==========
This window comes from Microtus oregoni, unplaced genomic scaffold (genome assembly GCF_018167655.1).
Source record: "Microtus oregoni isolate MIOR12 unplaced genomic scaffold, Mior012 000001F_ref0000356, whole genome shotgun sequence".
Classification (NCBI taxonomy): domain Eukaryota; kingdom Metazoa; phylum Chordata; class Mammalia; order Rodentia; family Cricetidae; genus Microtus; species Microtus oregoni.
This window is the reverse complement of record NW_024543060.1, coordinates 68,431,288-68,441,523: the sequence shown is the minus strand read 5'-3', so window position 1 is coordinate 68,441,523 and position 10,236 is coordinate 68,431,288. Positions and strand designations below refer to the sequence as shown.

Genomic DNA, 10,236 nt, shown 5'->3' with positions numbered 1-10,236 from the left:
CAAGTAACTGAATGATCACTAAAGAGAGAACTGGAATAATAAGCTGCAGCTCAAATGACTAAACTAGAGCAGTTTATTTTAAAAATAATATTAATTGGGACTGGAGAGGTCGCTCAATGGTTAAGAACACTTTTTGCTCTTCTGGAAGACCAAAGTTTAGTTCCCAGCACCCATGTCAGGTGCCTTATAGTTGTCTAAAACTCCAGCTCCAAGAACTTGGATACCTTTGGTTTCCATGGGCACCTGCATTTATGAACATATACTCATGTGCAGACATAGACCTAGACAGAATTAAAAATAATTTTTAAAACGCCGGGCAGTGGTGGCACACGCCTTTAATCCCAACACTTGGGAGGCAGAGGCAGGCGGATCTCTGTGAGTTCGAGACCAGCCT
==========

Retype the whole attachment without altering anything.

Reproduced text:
This window comes from Microtus oregoni, unplaced genomic scaffold (genome assembly GCF_018167655.1).
Source record: "Microtus oregoni isolate MIOR12 unplaced genomic scaffold, Mior012 000001F_ref0000356, whole genome shotgun sequence".
Classification (NCBI taxonomy): domain Eukaryota; kingdom Metazoa; phylum Chordata; class Mammalia; order Rodentia; family Cricetidae; genus Microtus; species Microtus oregoni.
This window is the reverse complement of record NW_024543060.1, coordinates 68,431,288-68,441,523: the sequence shown is the minus strand read 5'-3', so window position 1 is coordinate 68,441,523 and position 10,236 is coordinate 68,431,288. Positions and strand designations below refer to the sequence as shown.

Genomic DNA, 10,236 nt, shown 5'->3' with positions numbered 1-10,236 from the left:
CAAGTAACTGAATGATCACTAAAGAGAGAACTGGAATAATAAGCTGCAGCTCAAATGACTAAACTAGAGCAGTTTATTTTAAAAATAATATTAATTGGGACTGGAGAGGTCGCTCAATGGTTAAGAACACTTTTTGCTCTTCTGGAAGACCAAAGTTTAGTTCCCAGCACCCATGTCAGGTGCCTTATAGTTGTCTAAAACTCCAGCTCCAAGAACTTGGATACCTTTGGTTTCCATGGGCACCTGCATTTATGAACATATACTCATGTGCAGACATAGACCTAGACAGAATTAAAAATAATTTTTAAAACGCCGGGCAGTGGTGGCACACGCCTTTAATCCCAACACTTGGGAGGCAGAGGCAGGCGGATCTCTGTGAGTTCGAGACCAGCCT